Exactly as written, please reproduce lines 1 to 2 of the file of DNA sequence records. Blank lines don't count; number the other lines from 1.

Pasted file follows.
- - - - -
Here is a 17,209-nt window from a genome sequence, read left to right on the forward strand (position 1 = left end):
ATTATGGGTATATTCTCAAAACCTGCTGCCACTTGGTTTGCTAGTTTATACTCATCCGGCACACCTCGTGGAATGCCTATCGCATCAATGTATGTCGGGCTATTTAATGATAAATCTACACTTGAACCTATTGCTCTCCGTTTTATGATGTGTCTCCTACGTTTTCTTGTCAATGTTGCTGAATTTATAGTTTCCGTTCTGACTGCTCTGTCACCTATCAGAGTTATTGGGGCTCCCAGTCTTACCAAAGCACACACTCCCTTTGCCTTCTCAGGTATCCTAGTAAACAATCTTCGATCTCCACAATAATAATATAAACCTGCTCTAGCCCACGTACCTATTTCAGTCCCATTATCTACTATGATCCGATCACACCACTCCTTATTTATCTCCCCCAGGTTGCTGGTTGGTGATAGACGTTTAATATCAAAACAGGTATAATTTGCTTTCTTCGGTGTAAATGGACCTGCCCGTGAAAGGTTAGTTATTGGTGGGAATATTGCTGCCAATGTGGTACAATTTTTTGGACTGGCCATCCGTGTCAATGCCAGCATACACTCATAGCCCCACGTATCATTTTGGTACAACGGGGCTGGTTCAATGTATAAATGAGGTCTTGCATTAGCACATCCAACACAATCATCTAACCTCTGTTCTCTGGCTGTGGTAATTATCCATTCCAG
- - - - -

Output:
Here is a 17,209-nt window from a genome sequence, read left to right on the forward strand (position 1 = left end):
ATTATGGGTATATTCTCAAAACCTGCTGCCACTTGGTTTGCTAGTTTATACTCATCCGGCACACCTCGTGGAATGCCTATCGCATCAATGTATGTCGGGCTATTTAATGATAAATCTACACTTGAACCTATTGCTCTCCGTTTTATGATGTGTCTCCTACGTTTTCTTGTCAATGTTGCTGAATTTATAGTTTCCGTTCTGACTGCTCTGTCACCTATCAGAGTTATTGGGGCTCCCAGTCTTACCAAAGCACACACTCCCTTTGCCTTCTCAGGTATCCTAGTAAACAATCTTCGATCTCCACAATAATAATATAAACCTGCTCTAGCCCACGTACCTATTTCAGTCCCATTATCTACTATGATCCGATCACACCACTCCTTATTTATCTCCCCCAGGTTGCTGGTTGGTGATAGACGTTTAATATCAAAACAGGTATAATTTGCTTTCTTCGGTGTAAATGGACCTGCCCGTGAAAGGTTAGTTATTGGTGGGAATATTGCTGCCAATGTGGTACAATTTTTTGGACTGGCCATCCGTGTCAATGCCAGCATACACTCATAGCCCCACGTATCATTTTGGTACAACGGGGCTGGTTCAATGTATAAATGAGGTCTTGCATTAGCACATCCAACACAATCATCTAACCTCTGTTCTCTGGCTGTGGTAATTATCCATTCCAG